Tuesday, January 16, 2018
Politics

Scott's fundraiser flubs continue to pile up

Gov. Rick Scott's campaign last week provided a political corollary to Honoré de Balzac's saying that "behind every great fortune there is a crime."

Behind every great donor there is a potential crime.

It's especially true in scammer-rich Florida.

Had Scott's campaign-finance team realized this, someone might have vetted (or Googled) James Batmasian. He pleaded guilty in 2008 to failing to collect and pay $253,000 in federal withholding taxes regarding his Boca Raton investment company's employees. Batmasian spent eight months in prison, paid a $30,000 fine and had his law license suspended in Florida.

Perfect guy to headline a $10,000-per-donor fundraiser, right?

The Florida Democratic Party thought so.

"Birds of a feather . . . Rick Scott to fundraise with ex-felon tax cheat," Joshua Karp, the Democrats' spokesman wrote in a Thursday morning email blast that conflated Batmasian's past — as first reported by Mother Jones online — and the 1997 record $1.7 billion Medicare-fraud fine paid by Scott's former hospital company.

Behind each opponent's misstep is an opportunity.

Scott quickly pulled the plug on the fundraiser and sought to focus attention on Democratic opponent Charlie Crist's record as governor, when unemployment and budget shortfalls reached record highs.

"This event has been canceled," Scott's campaign spokesman, Greg Blair, said in an email. "All the name calling and mudslinging in the world can't hide Charlie Crist's record of failure or the fact that he is too scared to debate his primary opponent."

Karp got in a final email dig regarding Scott's cancellation: "If you ask him why, he'll probably just plead the Fifth."

Indeed, this is Scott's fourth fundraising woe, and the governor won't directly answer questions about any of them:

• The Gator Hunt Gaffe: In September, Scott canceled a $25,000-per-donor "private gator hunt" fundraiser after questions arose about the classiness of the event (alligators are a de facto Florida symbol) and the legality of it (gators are a protected species, and hunting permits are limited and supposed to be awarded by lottery).

• The Execution Delay Debacle: Days later, word got out that Scott delayed the execution of convicted Miami murderer Marshall Lee Gore so that Florida Attorney General Pam Bondi could raise funds for her reelection. Scott, who then scheduled a Broward fundraiser for himself on that day, said he didn't know the reason Bondi's office requested the delay.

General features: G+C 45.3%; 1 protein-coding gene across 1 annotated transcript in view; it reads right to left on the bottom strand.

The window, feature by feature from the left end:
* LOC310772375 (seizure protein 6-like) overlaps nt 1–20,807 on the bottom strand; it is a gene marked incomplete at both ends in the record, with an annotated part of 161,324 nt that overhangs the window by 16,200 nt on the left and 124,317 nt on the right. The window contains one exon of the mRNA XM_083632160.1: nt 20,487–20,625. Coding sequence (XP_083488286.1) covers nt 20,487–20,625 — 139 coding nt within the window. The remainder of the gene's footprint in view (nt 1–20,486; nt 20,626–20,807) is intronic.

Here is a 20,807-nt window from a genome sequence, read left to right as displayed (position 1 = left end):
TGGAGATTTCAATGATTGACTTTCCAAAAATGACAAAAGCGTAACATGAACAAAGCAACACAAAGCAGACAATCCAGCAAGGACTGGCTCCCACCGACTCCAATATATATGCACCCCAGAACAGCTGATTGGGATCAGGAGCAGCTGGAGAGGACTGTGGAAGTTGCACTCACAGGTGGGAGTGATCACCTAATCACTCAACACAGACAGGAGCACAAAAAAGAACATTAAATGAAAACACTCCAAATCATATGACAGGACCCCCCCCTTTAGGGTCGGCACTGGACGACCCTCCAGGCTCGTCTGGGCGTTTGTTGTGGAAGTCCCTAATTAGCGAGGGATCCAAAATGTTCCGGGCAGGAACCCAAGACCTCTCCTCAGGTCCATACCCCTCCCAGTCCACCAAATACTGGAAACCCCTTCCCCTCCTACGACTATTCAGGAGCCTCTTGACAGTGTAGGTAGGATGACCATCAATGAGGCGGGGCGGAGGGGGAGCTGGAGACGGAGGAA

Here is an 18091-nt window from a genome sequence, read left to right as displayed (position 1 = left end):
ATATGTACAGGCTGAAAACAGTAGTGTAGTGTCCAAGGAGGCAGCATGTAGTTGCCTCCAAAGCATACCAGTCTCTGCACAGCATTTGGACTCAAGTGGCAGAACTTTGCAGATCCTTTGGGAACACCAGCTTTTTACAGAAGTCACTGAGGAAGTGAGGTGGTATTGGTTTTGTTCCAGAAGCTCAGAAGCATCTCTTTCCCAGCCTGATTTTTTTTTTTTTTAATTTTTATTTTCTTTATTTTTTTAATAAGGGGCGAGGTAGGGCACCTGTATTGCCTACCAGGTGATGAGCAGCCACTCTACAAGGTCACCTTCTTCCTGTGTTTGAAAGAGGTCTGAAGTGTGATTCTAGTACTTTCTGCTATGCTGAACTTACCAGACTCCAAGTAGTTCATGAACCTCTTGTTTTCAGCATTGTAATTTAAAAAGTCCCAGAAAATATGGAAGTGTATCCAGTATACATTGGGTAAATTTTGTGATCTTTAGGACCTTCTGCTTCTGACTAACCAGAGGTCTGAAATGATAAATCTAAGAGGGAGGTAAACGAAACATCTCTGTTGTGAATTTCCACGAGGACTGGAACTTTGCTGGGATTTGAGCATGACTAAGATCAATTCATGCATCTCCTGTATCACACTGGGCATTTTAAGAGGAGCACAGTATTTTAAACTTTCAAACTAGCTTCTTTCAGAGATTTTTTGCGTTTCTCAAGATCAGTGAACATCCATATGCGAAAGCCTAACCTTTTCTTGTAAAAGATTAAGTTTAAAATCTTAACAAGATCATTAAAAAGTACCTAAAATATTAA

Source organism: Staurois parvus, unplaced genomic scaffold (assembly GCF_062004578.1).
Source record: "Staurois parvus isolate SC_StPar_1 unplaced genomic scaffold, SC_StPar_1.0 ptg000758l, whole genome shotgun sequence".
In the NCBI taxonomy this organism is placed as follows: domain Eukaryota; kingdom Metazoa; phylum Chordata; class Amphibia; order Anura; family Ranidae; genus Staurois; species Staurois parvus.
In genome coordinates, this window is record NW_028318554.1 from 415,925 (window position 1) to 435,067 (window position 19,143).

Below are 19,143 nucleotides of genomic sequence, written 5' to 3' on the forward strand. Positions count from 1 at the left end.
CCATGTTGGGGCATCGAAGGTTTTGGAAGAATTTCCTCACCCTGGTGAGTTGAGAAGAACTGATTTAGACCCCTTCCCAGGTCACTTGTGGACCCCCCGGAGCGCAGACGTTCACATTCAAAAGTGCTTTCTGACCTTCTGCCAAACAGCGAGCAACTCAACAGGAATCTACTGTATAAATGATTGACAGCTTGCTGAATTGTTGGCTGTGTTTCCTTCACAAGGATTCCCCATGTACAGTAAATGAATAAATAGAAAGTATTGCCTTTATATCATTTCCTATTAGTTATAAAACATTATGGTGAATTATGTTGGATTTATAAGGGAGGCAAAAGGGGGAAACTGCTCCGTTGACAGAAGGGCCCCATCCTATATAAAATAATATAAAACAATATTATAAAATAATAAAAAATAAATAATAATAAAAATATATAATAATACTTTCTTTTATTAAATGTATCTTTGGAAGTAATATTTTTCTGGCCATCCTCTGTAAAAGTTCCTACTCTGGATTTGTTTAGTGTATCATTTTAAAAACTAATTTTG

• The Mike Fernandez Fiasco: The Coral Gables billionaire and million-dollar donor to Scott was the campaign's top finance chairman, but he quit amid a personality dispute in March. Along the way, some of his emails to the campaign leaked out in which he expressed displeasure with the reelection effort's direction and with the staffers, who were allegedly overheard by a Fernandez business partner joking around in mock Mexican accents on the way to a Chipotle in Miami. The campaign denied the claims.

Fundraising snags are inevitable. Campaigns in Florida need to raise mega-millions in great part to fund 30-second TV ads. More money, more problems.

Cash was key to the improbable 2010 win of Scott, then an unknown multimillionaire who dropped about $75.1 million of his own money in the primary and general elections.

This time, Scott is so far relying on private donors, placing $12 million in ads since mid-March at a pace of $1 million a week.

Scott wants to spend $100 million. Democrat Charlie Crist, who wants at least $50 million, can't afford to answer Scott's ad barrage, yet. He will soon. He has to. One poll indicates Crist lost six percentage points in a month and Scott gained one.

Now they might be tied.

In May, Crist's political committee raised $1.6 million to Scott's $36,000. But Scott is raising more money through the state GOP and his official campaign account. It's therefore likely Scott is still raising much more than Crist.

Crist, a former governor, knows how the game is played.

In 2010, when he ran for U.S. Senate, the special interests of Tallahassee funded the then-governor's campaign. But, after he left the GOP and was a lame duck following the spring lawmaking session, the money dried up and he went on to lose.

Crist had his share of uncomfortable questions and donors. Three prior contributors and his handpicked Republican Party of Florida chairman were convicted in separate schemes.

The cases still nag at Crist today, especially that of Fort Lauderdale's convicted Ponzi schemer Scott Rothstein, who claimed recently in open court that the former governor essentially sold judgeships — which Crist denies.

Behind every great donor there is a potential crime.

And, sometimes, politicians pay a price for it.

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